It hurts like no other human experience. And yet, it is a human experience. Many people navigate it and continue to live a rich life. All of us are vulnerable to the tenderness of Loss cycling around again when we least expect it. If you haven’t been able to get this far in your process, maybe now is the time to sit with someone who knows how to help.

I’d love to help you through your grief process.

Call. Email me. Scroll down and leave me a comment.

Is it time for help?

Only you can determine if now is the time to get professional help (for yourself or a child.) Your doctor, a family member, or a trusted friend might say so. They could be right and it can be helpful to get “outside” feedback from those you trust. Still, we are so accustomed to “doing it ourselves” or feel we “should” be able to handle this or figure it out that this strong belief can muddy a relatively simple decision.

Definitely get help if you or someone in your care is experiencing or expressing suicidal or homicidal thoughts no matter how “serious” you think they are or are not. Definitely get help if you or someone in your care is hurting her/him-self in any manner, no matter how “mild” it seems. Definitely get help if you recognize that you or someone in your care is hurting other people verbally, emotionally, or physically.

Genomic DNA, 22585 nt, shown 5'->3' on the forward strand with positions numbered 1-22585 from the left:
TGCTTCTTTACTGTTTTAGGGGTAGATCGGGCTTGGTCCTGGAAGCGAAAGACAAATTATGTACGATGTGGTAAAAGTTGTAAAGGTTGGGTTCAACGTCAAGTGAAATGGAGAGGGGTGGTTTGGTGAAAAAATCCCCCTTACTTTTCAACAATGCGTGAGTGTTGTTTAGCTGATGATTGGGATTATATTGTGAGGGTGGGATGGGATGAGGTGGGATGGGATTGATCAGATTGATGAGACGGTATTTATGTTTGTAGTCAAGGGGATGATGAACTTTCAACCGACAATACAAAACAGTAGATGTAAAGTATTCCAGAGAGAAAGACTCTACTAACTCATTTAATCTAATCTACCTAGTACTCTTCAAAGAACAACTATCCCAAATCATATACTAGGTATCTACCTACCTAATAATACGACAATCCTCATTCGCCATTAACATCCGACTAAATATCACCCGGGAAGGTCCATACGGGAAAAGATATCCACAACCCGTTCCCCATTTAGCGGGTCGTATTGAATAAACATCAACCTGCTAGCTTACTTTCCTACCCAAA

That said, sometimes it’s not that clear. After all, there are multiple things to READ and try on the internet or in books that are self-help and promise a cure. And you haven’t yet tried everything! Plus, you’re resourceful, smart, and have gotten this far.

So when is it time?

Any one (or more) of the following over a span of two weeks or more mean it’s worth finding a real, live professional to lend a hand:

  • your situation keeps you awake at night or
  • wakes you up in the middle of the night or
  • is on your mind first thing in the morning
  • your work feels significantly more stressful than normal or
  • you’ve received feedback that your personal life is interfering at work
  • a friend or colleague has tried to end a conversation when you need to talk
  • you don’t take pleasure in things you used to enjoy
  • your children become depressed or anxious